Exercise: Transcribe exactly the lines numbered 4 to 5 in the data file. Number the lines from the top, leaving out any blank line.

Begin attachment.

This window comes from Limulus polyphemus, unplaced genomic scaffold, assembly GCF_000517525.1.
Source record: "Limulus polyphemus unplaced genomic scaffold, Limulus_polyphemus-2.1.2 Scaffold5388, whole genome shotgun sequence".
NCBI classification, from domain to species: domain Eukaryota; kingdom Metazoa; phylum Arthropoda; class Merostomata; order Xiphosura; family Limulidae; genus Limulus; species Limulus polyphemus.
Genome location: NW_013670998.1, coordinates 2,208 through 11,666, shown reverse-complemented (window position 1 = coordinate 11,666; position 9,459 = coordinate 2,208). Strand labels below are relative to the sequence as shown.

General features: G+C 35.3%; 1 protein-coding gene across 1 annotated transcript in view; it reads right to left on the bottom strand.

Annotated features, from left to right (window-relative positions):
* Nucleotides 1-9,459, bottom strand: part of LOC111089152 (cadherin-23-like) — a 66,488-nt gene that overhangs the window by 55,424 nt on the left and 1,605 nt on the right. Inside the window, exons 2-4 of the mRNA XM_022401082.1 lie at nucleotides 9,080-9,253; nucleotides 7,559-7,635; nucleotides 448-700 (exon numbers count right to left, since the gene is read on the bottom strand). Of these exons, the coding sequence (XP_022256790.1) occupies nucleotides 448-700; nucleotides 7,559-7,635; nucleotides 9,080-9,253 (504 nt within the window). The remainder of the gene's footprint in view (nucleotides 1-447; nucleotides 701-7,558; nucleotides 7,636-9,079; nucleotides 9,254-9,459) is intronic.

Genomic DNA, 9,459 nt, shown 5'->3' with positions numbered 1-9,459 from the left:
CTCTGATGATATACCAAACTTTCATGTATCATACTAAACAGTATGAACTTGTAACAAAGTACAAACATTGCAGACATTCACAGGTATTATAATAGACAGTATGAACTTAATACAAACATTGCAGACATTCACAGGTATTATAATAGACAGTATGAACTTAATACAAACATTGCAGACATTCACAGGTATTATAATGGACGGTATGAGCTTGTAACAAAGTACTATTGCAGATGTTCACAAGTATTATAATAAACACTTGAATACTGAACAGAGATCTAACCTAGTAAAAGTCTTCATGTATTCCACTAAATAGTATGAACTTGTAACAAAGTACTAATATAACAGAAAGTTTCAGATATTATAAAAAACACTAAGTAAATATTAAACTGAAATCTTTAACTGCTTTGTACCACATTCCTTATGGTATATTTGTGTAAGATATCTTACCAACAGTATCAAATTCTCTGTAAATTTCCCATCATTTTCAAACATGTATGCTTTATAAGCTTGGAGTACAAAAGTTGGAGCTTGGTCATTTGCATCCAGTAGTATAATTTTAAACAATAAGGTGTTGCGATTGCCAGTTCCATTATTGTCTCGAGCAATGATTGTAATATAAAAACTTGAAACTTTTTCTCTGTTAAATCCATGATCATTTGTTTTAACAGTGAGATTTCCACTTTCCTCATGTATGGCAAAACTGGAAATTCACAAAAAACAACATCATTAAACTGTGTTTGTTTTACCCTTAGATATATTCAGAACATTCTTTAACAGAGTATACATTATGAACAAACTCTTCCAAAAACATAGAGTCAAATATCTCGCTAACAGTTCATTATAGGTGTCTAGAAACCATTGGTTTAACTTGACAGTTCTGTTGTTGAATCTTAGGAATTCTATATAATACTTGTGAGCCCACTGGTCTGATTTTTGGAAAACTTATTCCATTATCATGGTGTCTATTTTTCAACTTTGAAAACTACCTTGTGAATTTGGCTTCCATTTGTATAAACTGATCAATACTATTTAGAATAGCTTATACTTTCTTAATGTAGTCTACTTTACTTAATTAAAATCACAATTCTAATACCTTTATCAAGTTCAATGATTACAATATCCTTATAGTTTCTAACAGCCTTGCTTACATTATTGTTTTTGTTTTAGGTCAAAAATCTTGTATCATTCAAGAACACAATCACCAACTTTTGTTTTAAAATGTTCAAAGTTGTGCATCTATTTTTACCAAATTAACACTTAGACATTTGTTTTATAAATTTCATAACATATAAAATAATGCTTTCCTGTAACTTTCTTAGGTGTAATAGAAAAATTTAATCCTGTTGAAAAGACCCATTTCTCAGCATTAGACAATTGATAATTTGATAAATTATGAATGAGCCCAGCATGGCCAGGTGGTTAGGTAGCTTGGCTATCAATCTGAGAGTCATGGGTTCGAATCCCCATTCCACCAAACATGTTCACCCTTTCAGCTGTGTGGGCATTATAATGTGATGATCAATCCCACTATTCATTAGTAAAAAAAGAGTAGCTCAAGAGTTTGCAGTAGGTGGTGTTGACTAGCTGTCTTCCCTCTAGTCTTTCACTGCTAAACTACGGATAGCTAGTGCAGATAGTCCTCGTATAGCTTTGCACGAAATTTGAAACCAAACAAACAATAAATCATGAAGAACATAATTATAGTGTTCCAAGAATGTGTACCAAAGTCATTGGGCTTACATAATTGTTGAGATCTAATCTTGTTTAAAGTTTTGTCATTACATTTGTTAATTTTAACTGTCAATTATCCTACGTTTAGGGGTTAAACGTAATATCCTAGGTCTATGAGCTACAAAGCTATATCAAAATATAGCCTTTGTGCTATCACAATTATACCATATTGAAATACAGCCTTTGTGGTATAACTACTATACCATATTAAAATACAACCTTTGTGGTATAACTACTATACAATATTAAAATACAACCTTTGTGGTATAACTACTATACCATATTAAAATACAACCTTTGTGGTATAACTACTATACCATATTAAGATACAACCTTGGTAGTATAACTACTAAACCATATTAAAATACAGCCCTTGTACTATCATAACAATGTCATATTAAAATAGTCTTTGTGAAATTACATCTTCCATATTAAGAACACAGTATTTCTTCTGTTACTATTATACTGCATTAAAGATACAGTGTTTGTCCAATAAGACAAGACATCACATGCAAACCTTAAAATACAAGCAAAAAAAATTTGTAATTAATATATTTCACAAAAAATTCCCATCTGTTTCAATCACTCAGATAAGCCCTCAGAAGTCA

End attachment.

Genome location: NW_013670998.1, coordinates 2,208 through 11,666, shown reverse-complemented (window position 1 = coordinate 11,666; position 9,459 = coordinate 2,208). Strand labels below are relative to the sequence as shown.

General features: G+C 35.3%; 1 protein-coding gene across 1 annotated transcript in view; it reads right to left on the bottom strand.